The Yasodhara Ashram’s residents’ devotion to Swami Radha is palpable, always. Although we do not interact with most, we have our ‘house mother’, Swami Jyotihananda, who greets us in her housecoat at our lodge to make sure everyone gets in safely in the dark. She is a warm and friendly presence throughout our stay; mostly working in the Ashram bookstore, which is a constant draw in the days ahead during breaks from studying with Sharon, for the most delightful and desirable selection of books, art, music, as well as Sharon’s CD’s, etc. Some of the elder swamis remind me so much of benevolent spirits, taking care of the Ashram, devoting their lives to Swami Radha and their life of Spirit. I have an image which keeps coming into my mind of the cartoon characters of the fairy godmothers from Walt Disney’s “Sleeping Beauty”; lovable, grandmotherly, gray-haired and aging with little bumble bee wingsÃ¢â‚¬Â¦ I don’t know why. This is not disrespectful towards them, I think, just an image that comes to mind of gentle, loving spirits living a life of quiet devotion and useful industry. But when I ask Swami Jyotihananda affectionately on day three of the intensive if anyone ever calls her just “Swami Jo”, her answer is simple and unequivocal: No. So I am reminded that we are guests here and this is a sanctuary, and although staying in our lodge feels to me like what I imagine it would be like in a college dormitory for young women, it is not. This is the Ashram.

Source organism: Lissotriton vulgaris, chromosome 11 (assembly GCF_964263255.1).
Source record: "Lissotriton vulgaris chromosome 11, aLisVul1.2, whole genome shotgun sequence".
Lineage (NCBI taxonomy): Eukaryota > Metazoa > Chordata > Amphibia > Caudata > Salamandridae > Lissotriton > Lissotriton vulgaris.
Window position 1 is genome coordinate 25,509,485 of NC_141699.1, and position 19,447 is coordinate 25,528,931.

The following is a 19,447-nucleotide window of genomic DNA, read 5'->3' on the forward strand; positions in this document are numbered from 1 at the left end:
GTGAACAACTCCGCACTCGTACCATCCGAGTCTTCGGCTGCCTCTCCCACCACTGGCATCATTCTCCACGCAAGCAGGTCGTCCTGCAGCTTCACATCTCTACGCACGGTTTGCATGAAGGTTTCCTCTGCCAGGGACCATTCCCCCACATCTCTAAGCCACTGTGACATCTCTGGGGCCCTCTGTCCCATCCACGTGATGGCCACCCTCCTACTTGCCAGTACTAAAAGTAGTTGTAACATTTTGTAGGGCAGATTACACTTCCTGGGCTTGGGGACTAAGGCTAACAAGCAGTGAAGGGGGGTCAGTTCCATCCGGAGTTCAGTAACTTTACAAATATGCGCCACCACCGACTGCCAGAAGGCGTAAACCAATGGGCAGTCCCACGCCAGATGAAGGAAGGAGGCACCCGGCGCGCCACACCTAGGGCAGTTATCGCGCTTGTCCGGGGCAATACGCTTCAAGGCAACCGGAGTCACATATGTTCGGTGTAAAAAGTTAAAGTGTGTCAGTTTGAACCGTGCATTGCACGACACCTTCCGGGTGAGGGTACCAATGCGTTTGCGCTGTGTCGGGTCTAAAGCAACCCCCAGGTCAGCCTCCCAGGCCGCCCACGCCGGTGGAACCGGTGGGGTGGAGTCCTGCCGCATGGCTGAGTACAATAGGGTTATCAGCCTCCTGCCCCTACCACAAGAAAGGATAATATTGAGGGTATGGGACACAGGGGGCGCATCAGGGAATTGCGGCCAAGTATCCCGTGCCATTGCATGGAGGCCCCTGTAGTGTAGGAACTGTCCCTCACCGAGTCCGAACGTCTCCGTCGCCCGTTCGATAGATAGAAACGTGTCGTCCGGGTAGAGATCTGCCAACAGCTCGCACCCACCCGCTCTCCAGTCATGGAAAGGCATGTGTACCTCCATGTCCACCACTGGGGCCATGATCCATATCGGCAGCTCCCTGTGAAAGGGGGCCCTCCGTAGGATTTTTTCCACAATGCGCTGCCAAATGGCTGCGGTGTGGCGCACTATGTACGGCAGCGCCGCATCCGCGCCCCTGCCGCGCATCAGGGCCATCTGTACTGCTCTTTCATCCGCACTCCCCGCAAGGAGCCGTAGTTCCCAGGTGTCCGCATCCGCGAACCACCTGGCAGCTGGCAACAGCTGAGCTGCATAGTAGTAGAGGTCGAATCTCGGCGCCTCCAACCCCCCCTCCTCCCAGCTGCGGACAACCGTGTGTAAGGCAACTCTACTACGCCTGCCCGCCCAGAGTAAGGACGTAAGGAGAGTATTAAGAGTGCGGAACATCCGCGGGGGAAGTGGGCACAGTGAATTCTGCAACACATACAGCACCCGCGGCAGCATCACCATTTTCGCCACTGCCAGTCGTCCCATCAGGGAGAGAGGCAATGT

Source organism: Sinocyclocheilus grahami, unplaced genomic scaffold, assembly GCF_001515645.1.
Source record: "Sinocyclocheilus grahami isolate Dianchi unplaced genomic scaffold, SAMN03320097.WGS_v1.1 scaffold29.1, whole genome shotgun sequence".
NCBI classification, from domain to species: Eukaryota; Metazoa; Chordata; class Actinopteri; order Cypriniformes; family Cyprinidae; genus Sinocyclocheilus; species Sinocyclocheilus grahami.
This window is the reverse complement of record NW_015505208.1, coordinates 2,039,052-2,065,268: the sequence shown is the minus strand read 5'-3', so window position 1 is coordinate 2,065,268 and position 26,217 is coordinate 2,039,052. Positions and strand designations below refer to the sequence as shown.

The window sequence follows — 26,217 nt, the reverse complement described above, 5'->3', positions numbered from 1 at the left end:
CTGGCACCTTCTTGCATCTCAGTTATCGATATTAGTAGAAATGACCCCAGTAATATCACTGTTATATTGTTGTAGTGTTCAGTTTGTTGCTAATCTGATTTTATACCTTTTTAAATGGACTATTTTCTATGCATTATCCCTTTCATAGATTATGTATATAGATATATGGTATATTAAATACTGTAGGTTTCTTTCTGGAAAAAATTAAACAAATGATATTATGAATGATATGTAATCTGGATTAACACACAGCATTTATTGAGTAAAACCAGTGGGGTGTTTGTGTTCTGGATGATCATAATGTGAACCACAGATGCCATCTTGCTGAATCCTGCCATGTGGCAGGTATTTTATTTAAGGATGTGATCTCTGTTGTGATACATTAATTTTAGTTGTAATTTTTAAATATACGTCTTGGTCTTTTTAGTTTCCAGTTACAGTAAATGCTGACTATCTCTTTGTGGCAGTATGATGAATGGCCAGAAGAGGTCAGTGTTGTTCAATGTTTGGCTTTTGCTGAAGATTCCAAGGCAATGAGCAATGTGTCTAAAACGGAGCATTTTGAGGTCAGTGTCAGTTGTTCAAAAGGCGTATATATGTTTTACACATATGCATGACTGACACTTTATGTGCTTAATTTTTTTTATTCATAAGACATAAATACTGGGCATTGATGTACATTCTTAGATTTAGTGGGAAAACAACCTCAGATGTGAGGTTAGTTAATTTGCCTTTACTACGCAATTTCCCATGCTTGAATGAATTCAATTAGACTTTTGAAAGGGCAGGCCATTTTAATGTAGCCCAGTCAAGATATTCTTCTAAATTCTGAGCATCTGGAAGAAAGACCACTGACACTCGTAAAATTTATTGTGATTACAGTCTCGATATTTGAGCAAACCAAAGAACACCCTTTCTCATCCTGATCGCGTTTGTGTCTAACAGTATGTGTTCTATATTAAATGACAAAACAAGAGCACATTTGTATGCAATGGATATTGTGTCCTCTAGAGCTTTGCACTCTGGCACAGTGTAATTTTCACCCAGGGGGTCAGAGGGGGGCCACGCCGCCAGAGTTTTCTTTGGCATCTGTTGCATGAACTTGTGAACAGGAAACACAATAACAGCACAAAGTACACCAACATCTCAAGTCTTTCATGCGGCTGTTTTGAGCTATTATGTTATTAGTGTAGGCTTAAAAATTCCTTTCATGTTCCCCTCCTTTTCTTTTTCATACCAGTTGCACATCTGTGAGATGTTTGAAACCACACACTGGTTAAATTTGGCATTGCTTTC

Day One with Sharon, after morning meditation and blessed, silent breakfast; warm oatmeal and applesauce, attention without the distraction of conversation, to savor gratefully each spoonful, under the warm presence invoked by the large portrait of Swami Radha, brings us all face to face with this reality from Sharon: “what are we here for and what is your main challenge, and what is the wisdom you see in your challenge, and let’s get on with it, because WE DON’T HAVE MUCH TIME”. Introductions made all around. Looking around at all the mostly young(er), mostly lean and mean(er) yoginis, I state that my main challenge is trying to keep up with my fifty-two year old body, aging and developing aches and pains faster than my perennially lazy nature, busy daily schedule and inconsistent commitment to my yoga practice can keep up with. And yet, the wisdom and joy of being here at age fifty-two, with two grown beautiful children to love and cherish, all the rewards and joys of being my age, is huge. I am here, here to study and practice with all of the souls in this room under the tutelage of a revered yogi, here to have this time with myself and everyone else, (not like MY mom).
Our first practice leads us into the fluidity of a practice measured by a metronome four-count, filling the counts of in-breath and out-breath with the full expression of each posture of Surya Namaskar; not lunging, jerky, “gotta get there”, militaristic movements, but measured, pouring, fluid and yearning to full expression, like dance. I relate. I heat and sweat. But dawning on me through all of this as the practice becomes more and more intense is the truth she brings as well: There has got to be a good reason to do this, to fire up all these cells of my body for, to the point of melting and ending up a puddle on the floor, and it’s not just for myself. Yoga is not something you ‘do for your self’, it’s something you do to get ‘beyond yourself’. Doing it ‘for myself’, it will just amplify the “self cherishing” aspect of avidya. And we are guided to bring to mind, right there before us gazing into our eyes, our Beloved to devote our practice to, now, today, and I strive to make each asana steady and joyful, mutually for myself and for whom I am devoting my practice to, and everyone present, not just myself.